What Is Safe Harbor?


Non criminalization recognizes that child and youth sex trafficking victims should not be penalized for a crime that was committed against them and should not be involved in the juvenile or criminal justice system as a result. Both non-criminalization and past Safe Harbor laws focus on eliminating criminal liability for child survivors, but still lack an important element for a just response….

Safe Harbor

Current Safe Harbor laws are designed to reduce the criminalization of child and youth sex trafficking victims but some Safe Harbor laws may still direct some children to the juvenile justice system, adding to their trauma and creating more barriers to healing.

The Future of Safe Harbor

Ensuring victims of child and youth sex trafficking are not involved in the juvenile or criminal justice system AND receive trauma-informed care. Appropriate identification and access to services are vital to creating a just response for victims of child and youth sex trafficking.

What's In a Name? Blog Post

What’s in a name? A lot, actually. In the area of anti-sex trafficking law and policy, words and definitions matter. They have the ability to affect thousands of lives of individuals who have survived sex trafficking. In recent years, policy makers and anti-trafficking advocates around the nation have been celebrating the success and passage of “Safe Harbor” laws . . . the problem? No one knows what that means.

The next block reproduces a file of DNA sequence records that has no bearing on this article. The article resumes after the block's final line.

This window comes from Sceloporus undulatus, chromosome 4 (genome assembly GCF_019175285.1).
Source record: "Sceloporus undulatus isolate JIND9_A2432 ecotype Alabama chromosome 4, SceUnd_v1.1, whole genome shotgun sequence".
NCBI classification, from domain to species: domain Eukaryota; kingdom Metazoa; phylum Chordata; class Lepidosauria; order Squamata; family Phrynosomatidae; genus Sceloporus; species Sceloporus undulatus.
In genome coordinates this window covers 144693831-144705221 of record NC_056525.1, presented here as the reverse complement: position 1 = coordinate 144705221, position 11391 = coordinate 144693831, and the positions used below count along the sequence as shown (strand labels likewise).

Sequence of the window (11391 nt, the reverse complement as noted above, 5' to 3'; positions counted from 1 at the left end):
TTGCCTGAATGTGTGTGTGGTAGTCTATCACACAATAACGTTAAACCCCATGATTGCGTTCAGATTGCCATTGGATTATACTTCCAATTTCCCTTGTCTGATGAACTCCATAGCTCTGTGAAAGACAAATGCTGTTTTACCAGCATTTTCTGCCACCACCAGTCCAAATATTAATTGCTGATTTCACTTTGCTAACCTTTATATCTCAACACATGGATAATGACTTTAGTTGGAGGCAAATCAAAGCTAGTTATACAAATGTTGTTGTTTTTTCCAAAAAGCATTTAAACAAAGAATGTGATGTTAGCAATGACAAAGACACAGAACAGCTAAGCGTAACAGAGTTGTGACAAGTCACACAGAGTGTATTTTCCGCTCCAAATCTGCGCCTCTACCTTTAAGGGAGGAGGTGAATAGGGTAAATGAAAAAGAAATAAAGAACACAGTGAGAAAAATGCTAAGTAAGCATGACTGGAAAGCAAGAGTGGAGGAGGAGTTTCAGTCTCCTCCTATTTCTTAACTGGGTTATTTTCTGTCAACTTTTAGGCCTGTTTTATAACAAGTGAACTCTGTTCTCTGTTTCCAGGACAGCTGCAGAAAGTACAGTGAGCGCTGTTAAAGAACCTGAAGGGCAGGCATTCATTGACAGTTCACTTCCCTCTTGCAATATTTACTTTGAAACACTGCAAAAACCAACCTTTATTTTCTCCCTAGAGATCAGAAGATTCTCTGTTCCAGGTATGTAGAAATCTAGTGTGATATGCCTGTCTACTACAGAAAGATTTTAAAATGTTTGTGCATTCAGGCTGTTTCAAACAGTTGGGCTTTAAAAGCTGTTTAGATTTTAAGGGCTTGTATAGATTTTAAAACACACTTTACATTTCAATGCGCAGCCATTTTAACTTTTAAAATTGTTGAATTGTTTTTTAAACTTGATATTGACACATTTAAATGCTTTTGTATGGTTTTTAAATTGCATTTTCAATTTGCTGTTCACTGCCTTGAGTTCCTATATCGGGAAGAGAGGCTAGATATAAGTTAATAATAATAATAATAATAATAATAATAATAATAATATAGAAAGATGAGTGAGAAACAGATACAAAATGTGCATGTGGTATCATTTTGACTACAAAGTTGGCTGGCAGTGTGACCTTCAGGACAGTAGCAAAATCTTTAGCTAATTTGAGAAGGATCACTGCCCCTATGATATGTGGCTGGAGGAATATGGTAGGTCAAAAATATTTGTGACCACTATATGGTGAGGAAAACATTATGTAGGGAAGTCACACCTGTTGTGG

By Christine Raino and Eliza Reock

Behind everything that is put on the face of a trafficking survivor, what they are really like is human. When you strip everything down, they’re not a bad person, they’re not a perpetrator, they’re not a delinquent. They are not somebody who has chosen this life. They are a child and they have had experiences that no child should ever have.


Why Non-Criminalization Matters

Placing victims of child and youth sex trafficking within the juvenile justice system leads to additional trauma and inaccurately reflects their status as victims. Instead, they should be appropriately identified to obtain the support they need, not a criminal record that will follow them.

Why Access to Services Matter

Child and youth sex trafficking victims experienced unfathomable trauma that will take specialized services to help them heal. Victims deserve access to physical, mental, and psychological support and services to help them heal and set a firm foundation for their future lives.

Too often systems are the default for protecting children, and too often these systems separate children from their families, from their communities, and from the very support networks that build their resilience to avoid being re-trafficked. Because the gap in state responses is so important to address, we incorporated it into our framework for grading state laws. We will no longer grade states solely on whether services are available in the state. We are now looking at whether those services are available to all children. Investing in ending child sex trafficking means investing in services that allow children to stay connected with their families and communities.

What we do to children in this country is very unfortunate and they pay the price for what has happened to them. The buyers get to go home and live normal lives and continue in their marriages, in their jobs and careers, and are never affected by this. But while they’re home, you have a child sitting in a jail cell. And where’s the justice in that?


The Institute for Justice and Advocacy is Leading the Way

What You Can Do

Legislative Technical Support

As a state or national legislator or stakeholder, we invite you to consult with our policy team to craft strong laws to fight child sex trafficking.  Request a consultation.

We have children who have been victimized, raped- constantly, night after night, and then they come in contact with law enforcement and they’re arrested . . . that is backwards.


How is Your State Doing with Safe Harbor Laws?